Since our product is free, our media players still make up a good portion of our revenue, but the trend where hardware is the strategy may have already crested. We’re starting to prepare for a day when the digital signage media players we promote and sell will be all but obsolete, replaced by something off-the-shelf, cheaper, all-in-one and readily available. All-in-one digital signage displays are certainly nothing new. In fact, their proliferation is become more ubiquitous. Here are a few recent insights and trends and how we’re looking forward to the future of digital signage hardware.
First, let’s take a look at what the industry giants are doing to disrupt traditional consumer-driven television hardware and software:
Google TV–Google’s recent announcement regarding the company’s deeper move into the television market, makes the probability greater that the platform will be what matters. And, it’s appearing that –lucky for us–the platform of choice will be Android. When consumer televisions start to be shipped with benign computers or–better yet–embedded computers complete with Android, you can bet commercial displays will follow-suit, creating a shrinkage in demand for traditional external players.
Samsung “D” SmartTV–Samsung’s all-in-one smart television is the next consumer wave. See my point above for why it matters.
Apple TV–Apple isn’t novus in the ability to manufacturer displays. In fact, some of the company’s displays are of the highest possible grade. With that in mind, it’s not too far-fetched to envision a day when Apple does away with its small Roku-like device and begins shipping devices that literally are Apple TVs–complete with the TV itself.
Even if you ignore the smart TV phenom, there is the issue of hardware acceleration and software efficiency. As hardware becomes better and the software that runs on it becomes more efficient, that means the size, cost and footprint of players will continue to fall dramatically. This will mean high-impact digital signage will be capably done with much less cost, size and resources than ever before. The player certainly won’t be out of the picture completely, but its role in the whole digital signage ecosystem will decrease dramatically–perhaps into virtual oblivion.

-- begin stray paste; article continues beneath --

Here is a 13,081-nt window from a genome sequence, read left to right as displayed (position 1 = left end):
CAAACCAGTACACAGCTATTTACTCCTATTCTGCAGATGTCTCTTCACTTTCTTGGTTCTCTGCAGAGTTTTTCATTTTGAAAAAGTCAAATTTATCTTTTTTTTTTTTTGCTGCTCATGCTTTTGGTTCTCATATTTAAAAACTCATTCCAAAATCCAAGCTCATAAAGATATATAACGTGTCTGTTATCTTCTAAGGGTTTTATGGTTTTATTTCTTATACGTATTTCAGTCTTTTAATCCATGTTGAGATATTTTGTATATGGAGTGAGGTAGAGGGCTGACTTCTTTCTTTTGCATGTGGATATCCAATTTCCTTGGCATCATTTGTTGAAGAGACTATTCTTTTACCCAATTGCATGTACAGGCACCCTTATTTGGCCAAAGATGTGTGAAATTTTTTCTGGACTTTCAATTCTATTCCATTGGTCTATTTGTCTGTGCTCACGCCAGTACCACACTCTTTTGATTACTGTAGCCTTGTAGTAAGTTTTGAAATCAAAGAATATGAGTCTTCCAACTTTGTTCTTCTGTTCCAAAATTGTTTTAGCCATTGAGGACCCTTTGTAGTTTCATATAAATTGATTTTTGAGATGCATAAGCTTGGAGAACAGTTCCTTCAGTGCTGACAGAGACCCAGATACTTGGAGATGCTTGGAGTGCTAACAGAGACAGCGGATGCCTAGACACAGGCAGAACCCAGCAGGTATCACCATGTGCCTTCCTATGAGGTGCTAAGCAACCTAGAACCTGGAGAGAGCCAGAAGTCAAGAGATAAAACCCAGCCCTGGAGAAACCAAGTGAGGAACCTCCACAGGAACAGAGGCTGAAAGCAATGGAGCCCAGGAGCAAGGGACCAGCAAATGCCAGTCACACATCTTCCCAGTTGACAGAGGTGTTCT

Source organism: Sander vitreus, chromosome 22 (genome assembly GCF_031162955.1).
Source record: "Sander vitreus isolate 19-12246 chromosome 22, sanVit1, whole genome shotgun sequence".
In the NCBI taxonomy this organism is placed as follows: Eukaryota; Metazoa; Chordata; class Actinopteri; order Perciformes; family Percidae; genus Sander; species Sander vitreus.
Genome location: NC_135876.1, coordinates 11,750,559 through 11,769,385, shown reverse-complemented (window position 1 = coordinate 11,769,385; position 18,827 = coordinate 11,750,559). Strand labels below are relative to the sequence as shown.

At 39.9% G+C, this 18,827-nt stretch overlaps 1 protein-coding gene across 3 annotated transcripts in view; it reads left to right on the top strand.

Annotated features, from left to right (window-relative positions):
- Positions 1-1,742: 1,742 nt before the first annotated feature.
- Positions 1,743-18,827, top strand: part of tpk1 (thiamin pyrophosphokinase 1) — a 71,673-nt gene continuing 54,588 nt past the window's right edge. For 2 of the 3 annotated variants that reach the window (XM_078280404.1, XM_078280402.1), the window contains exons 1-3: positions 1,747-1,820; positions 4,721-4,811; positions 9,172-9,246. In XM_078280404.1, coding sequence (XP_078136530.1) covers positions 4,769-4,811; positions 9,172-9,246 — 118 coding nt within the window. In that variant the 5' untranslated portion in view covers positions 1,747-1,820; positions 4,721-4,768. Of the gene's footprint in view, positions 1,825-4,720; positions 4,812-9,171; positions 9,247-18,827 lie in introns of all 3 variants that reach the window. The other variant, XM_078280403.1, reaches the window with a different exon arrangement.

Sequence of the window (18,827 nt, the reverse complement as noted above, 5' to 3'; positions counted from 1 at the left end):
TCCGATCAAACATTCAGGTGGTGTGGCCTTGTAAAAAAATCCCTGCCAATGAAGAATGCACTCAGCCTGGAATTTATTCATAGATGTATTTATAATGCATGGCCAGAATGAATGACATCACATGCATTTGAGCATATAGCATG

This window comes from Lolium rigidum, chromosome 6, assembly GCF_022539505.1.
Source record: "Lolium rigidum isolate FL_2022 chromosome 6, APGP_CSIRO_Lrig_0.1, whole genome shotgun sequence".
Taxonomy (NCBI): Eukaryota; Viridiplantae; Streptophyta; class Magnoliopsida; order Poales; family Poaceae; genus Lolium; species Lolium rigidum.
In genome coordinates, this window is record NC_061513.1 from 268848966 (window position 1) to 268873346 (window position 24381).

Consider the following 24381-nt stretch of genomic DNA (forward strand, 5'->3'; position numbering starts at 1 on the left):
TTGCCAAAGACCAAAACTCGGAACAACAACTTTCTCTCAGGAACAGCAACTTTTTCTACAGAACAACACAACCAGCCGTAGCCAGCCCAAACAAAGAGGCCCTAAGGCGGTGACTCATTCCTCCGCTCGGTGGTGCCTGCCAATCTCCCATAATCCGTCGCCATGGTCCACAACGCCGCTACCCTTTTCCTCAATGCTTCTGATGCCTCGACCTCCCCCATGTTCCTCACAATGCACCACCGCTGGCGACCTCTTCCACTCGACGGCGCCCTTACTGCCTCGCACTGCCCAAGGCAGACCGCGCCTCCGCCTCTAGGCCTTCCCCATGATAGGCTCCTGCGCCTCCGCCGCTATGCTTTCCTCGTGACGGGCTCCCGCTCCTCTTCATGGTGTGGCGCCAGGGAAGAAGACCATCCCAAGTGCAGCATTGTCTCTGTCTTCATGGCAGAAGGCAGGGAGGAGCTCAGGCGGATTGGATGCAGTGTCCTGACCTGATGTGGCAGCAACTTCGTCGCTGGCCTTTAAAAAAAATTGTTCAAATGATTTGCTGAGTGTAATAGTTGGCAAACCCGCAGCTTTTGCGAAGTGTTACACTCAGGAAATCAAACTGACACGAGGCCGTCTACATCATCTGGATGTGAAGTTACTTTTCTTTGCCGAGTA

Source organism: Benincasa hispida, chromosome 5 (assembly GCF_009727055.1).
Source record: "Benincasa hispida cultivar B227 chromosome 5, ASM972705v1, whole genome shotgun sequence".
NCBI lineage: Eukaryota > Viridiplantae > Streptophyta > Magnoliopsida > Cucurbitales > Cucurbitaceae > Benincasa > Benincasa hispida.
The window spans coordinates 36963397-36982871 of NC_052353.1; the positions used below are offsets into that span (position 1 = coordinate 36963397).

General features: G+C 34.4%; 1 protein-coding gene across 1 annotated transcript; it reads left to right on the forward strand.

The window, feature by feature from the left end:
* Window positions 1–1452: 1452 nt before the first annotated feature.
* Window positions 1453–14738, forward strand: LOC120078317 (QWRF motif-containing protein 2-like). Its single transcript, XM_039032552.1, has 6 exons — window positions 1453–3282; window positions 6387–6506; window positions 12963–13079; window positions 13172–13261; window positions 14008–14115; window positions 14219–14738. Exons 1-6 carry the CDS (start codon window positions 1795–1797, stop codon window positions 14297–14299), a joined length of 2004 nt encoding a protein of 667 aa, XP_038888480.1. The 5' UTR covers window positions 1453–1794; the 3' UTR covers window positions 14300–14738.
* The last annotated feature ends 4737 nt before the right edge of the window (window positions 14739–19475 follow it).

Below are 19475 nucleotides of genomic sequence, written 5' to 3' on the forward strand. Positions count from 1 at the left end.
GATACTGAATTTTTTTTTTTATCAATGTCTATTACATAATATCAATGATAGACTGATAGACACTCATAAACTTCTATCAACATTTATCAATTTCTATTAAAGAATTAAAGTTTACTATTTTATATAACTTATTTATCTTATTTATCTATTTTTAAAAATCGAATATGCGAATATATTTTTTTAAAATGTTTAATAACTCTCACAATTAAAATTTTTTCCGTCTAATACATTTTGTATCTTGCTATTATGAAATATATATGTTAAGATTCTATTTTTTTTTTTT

There is yet another arena that will eat further into the media player space: tablets. More and more small form-factor displays will be replaced by remotely-controlled tablet versions of LCD digital signage. This will occur for a number of reasons. First, tablets are pound-for-pound (or square inch for square inch in our case) better at creating an impact. That is, they can create an impact on a better shoestring budget than a large LCD with massive power consumption. Have you visited a newer local bank lately. Traditional signage has been replaced by tablets. If you want to see where your digital signage player is going, look no further than you iPad.
What will this do to the providers of software? I can see several things occurring:
- The margins on the hardware will continue to shrink, taking many software players completely out of the hardware business.
- Those with high-margin software will also be hurt, because paying massively for the value-add in the software will be difficult to justify when hardware price decreases cause a visceral reaction to high-priced “code” or SaaS. Hence the move toward free, freemium and/or open source. This will ultimately squeeze software players as well and force more consolidation.
- There will be a greater push toward monetization based on advertising. While this is a recurring topic that’s great to be rehashed, it goes without saying that the global, scaled ad-model in DOOH is a nut that still remains to be cracked. Necessity may be the mother of invention in this case. Let’s hope it is because whoever cracks that nut will do the whole industry a huge favor.
Sure, there are already a great many “all-in-one” display devices on the market today, but they’re becoming more and more prolific. As this occurs, the relevance of the digital signage player will continue to fade into the distance. My question for other digital signage vendors (who until the not-too-distant past were charging upwards of $3,000 for a simple player): what will you do when the digital signage media player fades away.